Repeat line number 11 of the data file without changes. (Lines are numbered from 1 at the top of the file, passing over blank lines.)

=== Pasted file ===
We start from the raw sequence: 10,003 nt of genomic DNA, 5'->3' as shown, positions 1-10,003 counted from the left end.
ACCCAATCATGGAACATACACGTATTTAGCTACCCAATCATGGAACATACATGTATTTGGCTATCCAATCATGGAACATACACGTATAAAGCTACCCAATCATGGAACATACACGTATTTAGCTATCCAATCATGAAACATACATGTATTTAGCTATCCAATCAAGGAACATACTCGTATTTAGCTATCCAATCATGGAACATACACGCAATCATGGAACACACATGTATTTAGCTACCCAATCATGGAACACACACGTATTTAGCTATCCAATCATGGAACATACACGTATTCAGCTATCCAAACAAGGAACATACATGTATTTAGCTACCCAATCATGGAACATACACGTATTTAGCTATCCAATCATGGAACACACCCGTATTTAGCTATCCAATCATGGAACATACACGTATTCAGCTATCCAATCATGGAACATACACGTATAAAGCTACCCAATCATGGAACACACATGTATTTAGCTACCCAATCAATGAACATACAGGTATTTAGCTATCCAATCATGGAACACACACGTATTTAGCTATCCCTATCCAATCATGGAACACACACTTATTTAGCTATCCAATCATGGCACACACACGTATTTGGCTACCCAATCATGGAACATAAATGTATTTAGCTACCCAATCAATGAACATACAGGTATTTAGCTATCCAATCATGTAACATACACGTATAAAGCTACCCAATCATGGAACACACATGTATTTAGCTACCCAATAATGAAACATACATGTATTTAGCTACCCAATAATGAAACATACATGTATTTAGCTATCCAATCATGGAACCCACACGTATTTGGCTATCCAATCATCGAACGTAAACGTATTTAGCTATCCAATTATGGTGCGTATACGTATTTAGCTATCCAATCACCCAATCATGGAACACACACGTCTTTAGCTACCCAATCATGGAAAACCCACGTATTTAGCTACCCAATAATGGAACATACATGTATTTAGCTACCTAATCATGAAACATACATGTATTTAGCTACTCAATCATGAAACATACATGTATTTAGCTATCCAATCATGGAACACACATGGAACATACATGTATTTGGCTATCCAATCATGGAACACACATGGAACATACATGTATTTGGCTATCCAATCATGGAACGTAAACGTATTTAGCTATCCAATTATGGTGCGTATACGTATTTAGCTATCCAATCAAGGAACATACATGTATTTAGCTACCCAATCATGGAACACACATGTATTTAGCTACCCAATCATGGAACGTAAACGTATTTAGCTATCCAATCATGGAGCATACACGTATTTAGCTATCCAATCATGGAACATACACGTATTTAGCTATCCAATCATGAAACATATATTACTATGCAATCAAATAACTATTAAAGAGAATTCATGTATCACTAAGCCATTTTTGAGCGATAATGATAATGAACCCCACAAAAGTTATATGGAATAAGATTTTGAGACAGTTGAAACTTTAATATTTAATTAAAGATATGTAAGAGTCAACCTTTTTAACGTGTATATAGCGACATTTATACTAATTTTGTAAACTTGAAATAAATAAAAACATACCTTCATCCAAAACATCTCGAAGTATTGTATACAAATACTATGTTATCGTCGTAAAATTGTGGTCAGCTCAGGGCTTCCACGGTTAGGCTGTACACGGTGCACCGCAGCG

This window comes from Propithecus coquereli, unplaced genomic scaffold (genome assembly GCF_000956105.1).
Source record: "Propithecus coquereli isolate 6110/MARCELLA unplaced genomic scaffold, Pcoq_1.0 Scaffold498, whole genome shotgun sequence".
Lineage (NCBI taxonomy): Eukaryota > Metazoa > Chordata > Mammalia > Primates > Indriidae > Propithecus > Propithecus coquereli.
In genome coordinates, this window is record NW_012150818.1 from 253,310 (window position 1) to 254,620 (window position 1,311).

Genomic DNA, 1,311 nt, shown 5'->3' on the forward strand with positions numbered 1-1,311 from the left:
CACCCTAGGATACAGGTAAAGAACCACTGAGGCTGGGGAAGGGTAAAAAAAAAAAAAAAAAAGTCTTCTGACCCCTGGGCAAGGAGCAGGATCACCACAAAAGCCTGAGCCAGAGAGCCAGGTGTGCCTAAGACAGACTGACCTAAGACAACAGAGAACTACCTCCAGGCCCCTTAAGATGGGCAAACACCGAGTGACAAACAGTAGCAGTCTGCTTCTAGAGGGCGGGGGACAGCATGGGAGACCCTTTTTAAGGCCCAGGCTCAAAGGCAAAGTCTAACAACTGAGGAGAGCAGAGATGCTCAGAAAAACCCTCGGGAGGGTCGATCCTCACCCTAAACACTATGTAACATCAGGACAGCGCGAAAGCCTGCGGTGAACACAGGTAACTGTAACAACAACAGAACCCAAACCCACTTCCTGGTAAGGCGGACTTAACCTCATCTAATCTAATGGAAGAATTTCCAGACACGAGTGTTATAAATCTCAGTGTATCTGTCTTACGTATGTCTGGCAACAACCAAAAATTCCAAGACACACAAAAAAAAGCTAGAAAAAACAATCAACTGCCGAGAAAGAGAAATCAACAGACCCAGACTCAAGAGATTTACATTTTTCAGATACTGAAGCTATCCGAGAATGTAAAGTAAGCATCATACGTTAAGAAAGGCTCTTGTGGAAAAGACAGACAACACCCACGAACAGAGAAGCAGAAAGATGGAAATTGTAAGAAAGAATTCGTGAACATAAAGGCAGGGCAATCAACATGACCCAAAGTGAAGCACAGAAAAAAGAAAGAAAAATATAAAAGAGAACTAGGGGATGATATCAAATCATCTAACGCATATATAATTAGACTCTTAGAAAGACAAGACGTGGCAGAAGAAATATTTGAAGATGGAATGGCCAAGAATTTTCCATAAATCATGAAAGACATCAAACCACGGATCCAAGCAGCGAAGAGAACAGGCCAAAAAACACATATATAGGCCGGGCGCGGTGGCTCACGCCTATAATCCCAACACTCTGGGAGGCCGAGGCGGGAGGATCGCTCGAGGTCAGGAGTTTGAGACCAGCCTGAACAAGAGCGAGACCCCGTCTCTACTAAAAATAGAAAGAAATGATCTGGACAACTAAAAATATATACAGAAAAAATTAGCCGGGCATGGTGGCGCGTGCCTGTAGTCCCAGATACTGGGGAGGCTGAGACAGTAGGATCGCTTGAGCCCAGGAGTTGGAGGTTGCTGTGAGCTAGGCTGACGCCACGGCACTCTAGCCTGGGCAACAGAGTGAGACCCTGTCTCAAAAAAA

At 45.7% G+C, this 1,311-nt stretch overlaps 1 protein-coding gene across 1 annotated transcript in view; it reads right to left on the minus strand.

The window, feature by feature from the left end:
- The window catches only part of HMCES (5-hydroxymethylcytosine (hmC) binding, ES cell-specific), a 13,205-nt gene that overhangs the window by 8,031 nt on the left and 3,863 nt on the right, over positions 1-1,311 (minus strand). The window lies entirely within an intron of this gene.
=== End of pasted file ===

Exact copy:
- The window catches only part of HMCES (5-hydroxymethylcytosine (hmC) binding, ES cell-specific), a 13,205-nt gene that overhangs the window by 8,031 nt on the left and 3,863 nt on the right, over positions 1-1,311 (minus strand). The window lies entirely within an intron of this gene.